What would Henry Higgins do?
January 8, 2011 10:46 AM   Subscribe

What happened to the "the?" As in "the Congo" or "the Ivory Coast"

Yes, I've seen this AskMe regarding the Ukraine. Does the same attitude hold true for the countries listed above?

As a kid in school we learned about the principle products of the Congo and the Ivory Coast. Now I hear newscasters discussing those countries leaving out the initial "the." Would that be because it's assumed to be a bad, bad colonialist habit, as is implied in the Ukraine thread? If so, phooey.
perversely, I like to say "Rhodesia" : home of all the great chrome of the 1950s! Sue me?
posted by BostonTerrier to Society & Culture (15 answers total) 4 users marked this as a favorite
 
Well, Ivory Coast is actually Côte d'Ivoire, so the "the" is an arbitrary language conversion, and it's just Democratic Republic of Congo. It's like calling Gorillaz the Gorillaz.
posted by cmoj at 10:54 AM on January 8, 2011 [1 favorite]


The Netherlands is still used more often than not, in my experience.
posted by J. Wilson at 11:05 AM on January 8, 2011


I think it is a quirk of language. I don't think it is colonialism, because their are none colonial places that we do it to - like the Bronx.

I also do not think it is unique to English - like Las Vegas
posted by Flood at 11:07 AM on January 8, 2011


The same thing happened with Sudan but for some reason, my visa says "Republic of The Sudan."
posted by Gringos Without Borders at 11:24 AM on January 8, 2011


I think at some point it has been taken as an colonialist convention; despite it really not having that intention as far as I know. For what it's worth, I put "the" in front of those place names, even the Ukraine, usually.
posted by spaltavian at 11:37 AM on January 8, 2011


The Gambia is another example. I think properly it's The Republic of The Gambia, but most commonly just called Gambia these days.
posted by Ahab at 11:54 AM on January 8, 2011


The same thing happened with Sudan but for some reason, my visa says "Republic of The Sudan."
Again, that's a language translation thing. Some Arabic countries are defined in the Arabic name and just carry it across. There's a joke about Lebanon formerly being "The Lebanon" until the Syrians came and stole the definite article.
posted by dougrayrankin at 12:25 PM on January 8, 2011 [3 favorites]


I have always thought it was part of the difference between speaking English and speaking American. I've noticed it with place names like the countries you mention, but also just places in any town - English speakers say "to hospital" and "to University", which sound really weird to American ears even though we do the exact same thing with "to church" and "to school".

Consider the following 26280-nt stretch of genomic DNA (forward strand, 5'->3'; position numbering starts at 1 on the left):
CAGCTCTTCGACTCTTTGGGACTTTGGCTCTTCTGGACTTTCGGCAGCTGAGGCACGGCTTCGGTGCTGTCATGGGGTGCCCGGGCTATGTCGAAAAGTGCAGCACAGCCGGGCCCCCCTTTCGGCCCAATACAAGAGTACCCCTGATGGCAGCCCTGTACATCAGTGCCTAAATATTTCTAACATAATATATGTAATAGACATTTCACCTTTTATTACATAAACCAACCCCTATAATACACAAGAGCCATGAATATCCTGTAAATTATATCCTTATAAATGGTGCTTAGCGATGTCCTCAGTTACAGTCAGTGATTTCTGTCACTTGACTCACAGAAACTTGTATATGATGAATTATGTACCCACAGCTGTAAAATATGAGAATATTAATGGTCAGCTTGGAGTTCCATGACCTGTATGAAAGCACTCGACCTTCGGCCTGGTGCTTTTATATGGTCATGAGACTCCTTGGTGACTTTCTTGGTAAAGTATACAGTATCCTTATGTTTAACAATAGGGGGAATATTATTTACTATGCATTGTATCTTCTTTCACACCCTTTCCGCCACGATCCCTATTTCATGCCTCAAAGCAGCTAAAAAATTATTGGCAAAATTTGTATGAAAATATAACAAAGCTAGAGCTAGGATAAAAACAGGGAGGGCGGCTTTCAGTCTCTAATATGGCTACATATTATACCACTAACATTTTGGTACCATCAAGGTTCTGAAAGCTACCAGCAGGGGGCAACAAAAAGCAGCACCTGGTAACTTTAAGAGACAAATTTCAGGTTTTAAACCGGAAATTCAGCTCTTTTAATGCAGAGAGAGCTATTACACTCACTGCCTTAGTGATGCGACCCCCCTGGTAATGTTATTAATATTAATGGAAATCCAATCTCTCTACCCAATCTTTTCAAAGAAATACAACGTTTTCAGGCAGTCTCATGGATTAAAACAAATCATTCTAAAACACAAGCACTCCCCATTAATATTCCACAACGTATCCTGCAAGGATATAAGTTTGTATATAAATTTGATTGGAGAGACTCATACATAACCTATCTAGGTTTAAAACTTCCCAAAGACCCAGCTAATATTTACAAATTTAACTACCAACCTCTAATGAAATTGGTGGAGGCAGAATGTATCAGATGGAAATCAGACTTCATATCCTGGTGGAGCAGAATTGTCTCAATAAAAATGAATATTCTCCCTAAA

posted by foobario at 1:15 PM on January 8, 2011


"The matter is not trivial or straightforward," says Geoffrey K. Pullum of Language Log. The difference is between "strong" proper nouns and "weak" ones. "Weak" ones require definite articles. Check out these posts on the subject:
Syntax Under Pressure
Language Log Is Strong
Around the Water Cooler
posted by sarling at 1:28 PM on January 8, 2011 [5 favorites]


I like to say "Rhodesia"

I think the idea is to be respectful towards a people by calling their country whatever name they decide for it.
posted by auto-correct at 2:11 PM on January 8, 2011 [5 favorites]


Consider also "the United States". The use of the definite article there is far from a case of "colonialist habit". Some place names contain articles, some do not, and there isn't any discernable overarching pattern or meaning to it.

It seems like in most cases where people have stopped using a customary article in the English name of a nation, it's an attempt to bring the English name in line with the name in its native language. "Côte d'Ivoire", for example, doesn't have a "La", so its translation, "Ivory Coast", shouldn't have a "The", or so the argument goes. You can read politics into this if you want, but it's the sort of thing that usage purists would insist on regardless of whether the natives care or not.
posted by baf at 2:42 PM on January 8, 2011


As happened in 1990 when indepenedent Ukraine recided it didn't want to be known as "the Ukraine" any more?
posted by Rash at 2:44 PM on January 8, 2011


Democratic Republic of (the) Congo is different from the Republic of (the) Congo. I generally shorten DRC as, well, DRC and refer to Republic of Congo as the smaller one.

Like baf pointed out for Cote d'Ivoire, in Kongo (Repubilika ya Kongo), Lingala (Republiki ya Kongo), and French (Republique du Congo), neither R of C nor DRC have a definite article. The ya and du translate as of.
posted by ChuraChura at 8:05 PM on January 8, 2011


ChuraChura, the French name does have a definite article; "du" is a contraction of "de le", i.e. "of the".
posted by shponglespore at 3:51 PM on January 10, 2011


^ Oops... French was a while ago. Well, there's no article in Lingala or Kongo.
posted by ChuraChura at 6:36 PM on January 10, 2011


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